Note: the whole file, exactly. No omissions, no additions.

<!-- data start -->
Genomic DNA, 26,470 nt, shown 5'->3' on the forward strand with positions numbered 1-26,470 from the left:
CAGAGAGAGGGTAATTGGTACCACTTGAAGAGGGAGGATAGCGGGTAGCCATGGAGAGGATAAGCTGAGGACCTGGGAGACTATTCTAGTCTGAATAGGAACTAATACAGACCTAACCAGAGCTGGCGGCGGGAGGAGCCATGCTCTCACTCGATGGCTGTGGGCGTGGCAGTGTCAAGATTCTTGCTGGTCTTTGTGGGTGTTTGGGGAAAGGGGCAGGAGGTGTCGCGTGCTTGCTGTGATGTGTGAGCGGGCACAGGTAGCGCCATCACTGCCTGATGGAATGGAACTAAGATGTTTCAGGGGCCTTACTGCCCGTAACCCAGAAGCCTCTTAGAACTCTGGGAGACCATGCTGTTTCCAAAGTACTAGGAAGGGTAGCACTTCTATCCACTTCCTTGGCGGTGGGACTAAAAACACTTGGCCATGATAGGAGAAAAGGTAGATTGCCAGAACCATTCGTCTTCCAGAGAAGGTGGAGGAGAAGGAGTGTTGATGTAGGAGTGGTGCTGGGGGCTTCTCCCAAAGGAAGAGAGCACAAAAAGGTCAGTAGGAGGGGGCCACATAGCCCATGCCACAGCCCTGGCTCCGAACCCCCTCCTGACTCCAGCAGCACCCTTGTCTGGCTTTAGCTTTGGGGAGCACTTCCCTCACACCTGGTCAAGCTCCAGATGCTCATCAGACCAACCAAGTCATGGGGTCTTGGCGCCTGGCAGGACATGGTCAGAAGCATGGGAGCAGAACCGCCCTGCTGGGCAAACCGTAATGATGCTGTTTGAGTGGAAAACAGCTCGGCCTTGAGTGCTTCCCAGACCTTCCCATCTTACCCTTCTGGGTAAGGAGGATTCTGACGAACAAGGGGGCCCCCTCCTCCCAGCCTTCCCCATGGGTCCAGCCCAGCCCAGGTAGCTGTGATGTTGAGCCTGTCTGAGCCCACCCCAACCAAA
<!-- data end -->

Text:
Genomic DNA, 26,470 nt, shown 5'->3' on the forward strand with positions numbered 1-26,470 from the left:
CAGAGAGAGGGTAATTGGTACCACTTGAAGAGGGAGGATAGCGGGTAGCCATGGAGAGGATAAGCTGAGGACCTGGGAGACTATTCTAGTCTGAATAGGAACTAATACAGACCTAACCAGAGCTGGCGGCGGGAGGAGCCATGCTCTCACTCGATGGCTGTGGGCGTGGCAGTGTCAAGATTCTTGCTGGTCTTTGTGGGTGTTTGGGGAAAGGGGCAGGAGGTGTCGCGTGCTTGCTGTGATGTGTGAGCGGGCACAGGTAGCGCCATCACTGCCTGATGGAATGGAACTAAGATGTTTCAGGGGCCTTACTGCCCGTAACCCAGAAGCCTCTTAGAACTCTGGGAGACCATGCTGTTTCCAAAGTACTAGGAAGGGTAGCACTTCTATCCACTTCCTTGGCGGTGGGACTAAAAACACTTGGCCATGATAGGAGAAAAGGTAGATTGCCAGAACCATTCGTCTTCCAGAGAAGGTGGAGGAGAAGGAGTGTTGATGTAGGAGTGGTGCTGGGGGCTTCTCCCAAAGGAAGAGAGCACAAAAAGGTCAGTAGGAGGGGGCCACATAGCCCATGCCACAGCCCTGGCTCCGAACCCCCTCCTGACTCCAGCAGCACCCTTGTCTGGCTTTAGCTTTGGGGAGCACTTCCCTCACACCTGGTCAAGCTCCAGATGCTCATCAGACCAACCAAGTCATGGGGTCTTGGCGCCTGGCAGGACATGGTCAGAAGCATGGGAGCAGAACCGCCCTGCTGGGCAAACCGTAATGATGCTGTTTGAGTGGAAAACAGCTCGGCCTTGAGTGCTTCCCAGACCTTCCCATCTTACCCTTCTGGGTAAGGAGGATTCTGACGAACAAGGGGGCCCCCTCCTCCCAGCCTTCCCCATGGGTCCAGCCCAGCCCAGGTAGCTGTGATGTTGAGCCTGTCTGAGCCCACCCCAACCAAA